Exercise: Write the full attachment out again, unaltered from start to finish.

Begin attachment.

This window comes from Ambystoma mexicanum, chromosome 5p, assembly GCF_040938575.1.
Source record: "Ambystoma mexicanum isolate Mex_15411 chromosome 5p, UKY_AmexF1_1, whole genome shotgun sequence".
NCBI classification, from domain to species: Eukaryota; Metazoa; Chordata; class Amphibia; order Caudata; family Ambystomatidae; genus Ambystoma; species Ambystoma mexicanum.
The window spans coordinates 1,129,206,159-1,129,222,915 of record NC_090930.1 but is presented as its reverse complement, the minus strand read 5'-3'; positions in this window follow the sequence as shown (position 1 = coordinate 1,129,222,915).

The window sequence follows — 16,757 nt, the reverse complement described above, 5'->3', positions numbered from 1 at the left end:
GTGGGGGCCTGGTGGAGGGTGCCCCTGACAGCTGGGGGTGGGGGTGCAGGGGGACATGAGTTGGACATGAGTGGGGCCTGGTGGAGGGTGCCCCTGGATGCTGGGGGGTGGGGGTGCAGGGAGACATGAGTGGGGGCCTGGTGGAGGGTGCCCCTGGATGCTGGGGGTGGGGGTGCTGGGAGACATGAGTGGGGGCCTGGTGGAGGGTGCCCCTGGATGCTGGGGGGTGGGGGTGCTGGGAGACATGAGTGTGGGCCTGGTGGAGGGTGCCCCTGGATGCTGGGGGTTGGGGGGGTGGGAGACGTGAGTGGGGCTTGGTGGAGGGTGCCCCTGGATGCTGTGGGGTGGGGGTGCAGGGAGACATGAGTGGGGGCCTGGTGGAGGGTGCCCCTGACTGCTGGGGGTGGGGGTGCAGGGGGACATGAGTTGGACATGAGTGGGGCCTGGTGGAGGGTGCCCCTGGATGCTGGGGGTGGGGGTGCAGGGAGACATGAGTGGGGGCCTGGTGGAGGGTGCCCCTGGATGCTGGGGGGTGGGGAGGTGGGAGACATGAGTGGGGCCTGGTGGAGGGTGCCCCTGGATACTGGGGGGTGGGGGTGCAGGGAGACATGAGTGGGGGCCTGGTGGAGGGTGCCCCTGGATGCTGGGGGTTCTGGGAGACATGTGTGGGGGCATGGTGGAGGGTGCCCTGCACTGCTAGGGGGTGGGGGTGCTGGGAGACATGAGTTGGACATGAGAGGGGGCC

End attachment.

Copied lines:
This window comes from Ambystoma mexicanum, chromosome 5p, assembly GCF_040938575.1.
Source record: "Ambystoma mexicanum isolate Mex_15411 chromosome 5p, UKY_AmexF1_1, whole genome shotgun sequence".
NCBI classification, from domain to species: Eukaryota; Metazoa; Chordata; class Amphibia; order Caudata; family Ambystomatidae; genus Ambystoma; species Ambystoma mexicanum.
The window spans coordinates 1,129,206,159-1,129,222,915 of record NC_090930.1 but is presented as its reverse complement, the minus strand read 5'-3'; positions in this window follow the sequence as shown (position 1 = coordinate 1,129,222,915).

The window sequence follows — 16,757 nt, the reverse complement described above, 5'->3', positions numbered from 1 at the left end:
GTGGGGGCCTGGTGGAGGGTGCCCCTGACAGCTGGGGGTGGGGGTGCAGGGGGACATGAGTTGGACATGAGTGGGGCCTGGTGGAGGGTGCCCCTGGATGCTGGGGGGTGGGGGTGCAGGGAGACATGAGTGGGGGCCTGGTGGAGGGTGCCCCTGGATGCTGGGGGTGGGGGTGCTGGGAGACATGAGTGGGGGCCTGGTGGAGGGTGCCCCTGGATGCTGGGGGGTGGGGGTGCTGGGAGACATGAGTGTGGGCCTGGTGGAGGGTGCCCCTGGATGCTGGGGGTTGGGGGGGTGGGAGACGTGAGTGGGGCTTGGTGGAGGGTGCCCCTGGATGCTGTGGGGTGGGGGTGCAGGGAGACATGAGTGGGGGCCTGGTGGAGGGTGCCCCTGACTGCTGGGGGTGGGGGTGCAGGGGGACATGAGTTGGACATGAGTGGGGCCTGGTGGAGGGTGCCCCTGGATGCTGGGGGTGGGGGTGCAGGGAGACATGAGTGGGGGCCTGGTGGAGGGTGCCCCTGGATGCTGGGGGGTGGGGAGGTGGGAGACATGAGTGGGGCCTGGTGGAGGGTGCCCCTGGATACTGGGGGGTGGGGGTGCAGGGAGACATGAGTGGGGGCCTGGTGGAGGGTGCCCCTGGATGCTGGGGGTTCTGGGAGACATGTGTGGGGGCATGGTGGAGGGTGCCCTGCACTGCTAGGGGGTGGGGGTGCTGGGAGACATGAGTTGGACATGAGAGGGGGCC